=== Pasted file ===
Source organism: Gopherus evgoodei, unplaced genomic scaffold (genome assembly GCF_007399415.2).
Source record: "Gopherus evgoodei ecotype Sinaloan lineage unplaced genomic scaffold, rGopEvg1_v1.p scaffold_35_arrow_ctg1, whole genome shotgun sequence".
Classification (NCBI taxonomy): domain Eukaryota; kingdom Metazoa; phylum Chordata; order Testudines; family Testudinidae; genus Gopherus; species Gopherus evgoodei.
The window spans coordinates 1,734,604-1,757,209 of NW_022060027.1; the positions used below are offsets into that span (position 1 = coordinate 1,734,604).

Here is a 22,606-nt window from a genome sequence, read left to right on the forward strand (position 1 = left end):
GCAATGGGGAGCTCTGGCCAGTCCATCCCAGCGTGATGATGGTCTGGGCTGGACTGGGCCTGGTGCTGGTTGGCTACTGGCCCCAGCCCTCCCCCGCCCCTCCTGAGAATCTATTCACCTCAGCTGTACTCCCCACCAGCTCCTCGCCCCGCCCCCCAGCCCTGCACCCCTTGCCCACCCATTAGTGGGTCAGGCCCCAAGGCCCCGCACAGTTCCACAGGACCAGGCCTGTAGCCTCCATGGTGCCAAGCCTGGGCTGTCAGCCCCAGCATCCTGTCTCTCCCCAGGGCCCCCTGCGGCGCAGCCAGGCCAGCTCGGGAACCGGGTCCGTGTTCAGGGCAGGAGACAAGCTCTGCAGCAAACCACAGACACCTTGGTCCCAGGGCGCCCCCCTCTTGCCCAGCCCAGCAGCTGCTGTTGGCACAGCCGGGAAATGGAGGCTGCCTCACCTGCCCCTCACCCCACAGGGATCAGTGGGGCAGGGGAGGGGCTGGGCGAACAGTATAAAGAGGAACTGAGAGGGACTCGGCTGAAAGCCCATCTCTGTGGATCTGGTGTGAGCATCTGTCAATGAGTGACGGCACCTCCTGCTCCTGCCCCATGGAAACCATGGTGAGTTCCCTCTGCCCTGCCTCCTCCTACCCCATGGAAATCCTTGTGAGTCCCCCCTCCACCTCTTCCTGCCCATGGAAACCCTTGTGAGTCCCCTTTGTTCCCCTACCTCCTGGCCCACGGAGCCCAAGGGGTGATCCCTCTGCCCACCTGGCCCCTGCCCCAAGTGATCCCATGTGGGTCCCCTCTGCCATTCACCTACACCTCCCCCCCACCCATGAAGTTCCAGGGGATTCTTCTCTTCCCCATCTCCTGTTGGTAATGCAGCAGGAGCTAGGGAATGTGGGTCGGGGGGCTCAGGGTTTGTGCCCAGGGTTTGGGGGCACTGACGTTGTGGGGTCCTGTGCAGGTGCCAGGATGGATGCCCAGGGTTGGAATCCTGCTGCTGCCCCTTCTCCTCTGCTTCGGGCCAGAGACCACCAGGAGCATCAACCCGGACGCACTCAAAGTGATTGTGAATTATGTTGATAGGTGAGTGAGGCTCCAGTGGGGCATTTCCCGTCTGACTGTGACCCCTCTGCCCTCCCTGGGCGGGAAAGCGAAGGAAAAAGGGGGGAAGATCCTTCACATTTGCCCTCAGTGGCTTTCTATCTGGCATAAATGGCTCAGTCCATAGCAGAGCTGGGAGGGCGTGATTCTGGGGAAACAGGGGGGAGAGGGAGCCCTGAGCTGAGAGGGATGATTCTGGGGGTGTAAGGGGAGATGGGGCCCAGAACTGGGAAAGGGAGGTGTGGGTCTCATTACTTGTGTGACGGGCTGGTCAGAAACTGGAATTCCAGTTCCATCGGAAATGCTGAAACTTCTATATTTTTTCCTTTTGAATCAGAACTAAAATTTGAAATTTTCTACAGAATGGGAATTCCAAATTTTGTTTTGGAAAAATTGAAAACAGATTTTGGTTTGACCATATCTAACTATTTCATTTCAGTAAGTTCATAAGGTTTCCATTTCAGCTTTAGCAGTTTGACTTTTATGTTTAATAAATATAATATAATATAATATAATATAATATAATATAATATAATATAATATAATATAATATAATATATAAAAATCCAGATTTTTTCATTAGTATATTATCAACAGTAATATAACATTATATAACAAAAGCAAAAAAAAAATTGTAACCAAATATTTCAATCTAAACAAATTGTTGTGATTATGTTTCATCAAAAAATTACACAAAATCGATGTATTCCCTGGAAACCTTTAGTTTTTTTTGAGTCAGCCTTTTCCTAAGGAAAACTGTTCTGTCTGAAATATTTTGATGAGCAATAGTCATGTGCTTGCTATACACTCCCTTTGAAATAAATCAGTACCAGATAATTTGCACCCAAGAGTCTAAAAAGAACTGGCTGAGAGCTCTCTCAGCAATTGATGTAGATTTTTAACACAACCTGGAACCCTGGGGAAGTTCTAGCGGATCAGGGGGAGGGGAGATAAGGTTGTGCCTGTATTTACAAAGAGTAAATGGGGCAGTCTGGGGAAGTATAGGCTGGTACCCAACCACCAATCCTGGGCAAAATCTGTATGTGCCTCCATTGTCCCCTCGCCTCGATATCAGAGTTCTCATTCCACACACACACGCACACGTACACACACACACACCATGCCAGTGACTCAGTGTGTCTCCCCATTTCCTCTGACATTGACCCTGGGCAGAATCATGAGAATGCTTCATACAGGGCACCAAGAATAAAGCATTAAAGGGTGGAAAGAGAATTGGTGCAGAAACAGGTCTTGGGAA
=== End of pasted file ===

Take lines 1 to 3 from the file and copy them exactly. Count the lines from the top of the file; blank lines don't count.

Source organism: Gopherus evgoodei, unplaced genomic scaffold (genome assembly GCF_007399415.2).
Source record: "Gopherus evgoodei ecotype Sinaloan lineage unplaced genomic scaffold, rGopEvg1_v1.p scaffold_35_arrow_ctg1, whole genome shotgun sequence".
Classification (NCBI taxonomy): domain Eukaryota; kingdom Metazoa; phylum Chordata; order Testudines; family Testudinidae; genus Gopherus; species Gopherus evgoodei.